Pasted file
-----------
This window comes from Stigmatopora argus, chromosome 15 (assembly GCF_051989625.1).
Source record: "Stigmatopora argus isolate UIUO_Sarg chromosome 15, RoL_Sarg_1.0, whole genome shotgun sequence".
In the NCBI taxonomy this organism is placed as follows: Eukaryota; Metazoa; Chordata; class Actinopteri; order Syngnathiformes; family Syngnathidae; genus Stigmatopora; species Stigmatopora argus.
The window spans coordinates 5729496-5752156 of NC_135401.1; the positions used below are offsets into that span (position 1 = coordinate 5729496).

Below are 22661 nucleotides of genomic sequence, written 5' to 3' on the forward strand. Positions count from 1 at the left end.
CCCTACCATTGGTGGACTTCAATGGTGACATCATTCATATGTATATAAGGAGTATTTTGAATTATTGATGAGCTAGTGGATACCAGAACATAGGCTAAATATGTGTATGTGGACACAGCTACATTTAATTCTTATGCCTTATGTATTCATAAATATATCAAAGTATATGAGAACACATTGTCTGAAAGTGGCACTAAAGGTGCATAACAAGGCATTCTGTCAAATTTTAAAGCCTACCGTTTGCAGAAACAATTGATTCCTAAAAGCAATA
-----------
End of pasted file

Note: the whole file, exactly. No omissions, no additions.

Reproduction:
This window comes from Stigmatopora argus, chromosome 15 (assembly GCF_051989625.1).
Source record: "Stigmatopora argus isolate UIUO_Sarg chromosome 15, RoL_Sarg_1.0, whole genome shotgun sequence".
In the NCBI taxonomy this organism is placed as follows: Eukaryota; Metazoa; Chordata; class Actinopteri; order Syngnathiformes; family Syngnathidae; genus Stigmatopora; species Stigmatopora argus.
The window spans coordinates 5729496-5752156 of NC_135401.1; the positions used below are offsets into that span (position 1 = coordinate 5729496).

Below are 22661 nucleotides of genomic sequence, written 5' to 3' on the forward strand. Positions count from 1 at the left end.
CCCTACCATTGGTGGACTTCAATGGTGACATCATTCATATGTATATAAGGAGTATTTTGAATTATTGATGAGCTAGTGGATACCAGAACATAGGCTAAATATGTGTATGTGGACACAGCTACATTTAATTCTTATGCCTTATGTATTCATAAATATATCAAAGTATATGAGAACACATTGTCTGAAAGTGGCACTAAAGGTGCATAACAAGGCATTCTGTCAAATTTTAAAGCCTACCGTTTGCAGAAACAATTGATTCCTAAAAGCAATA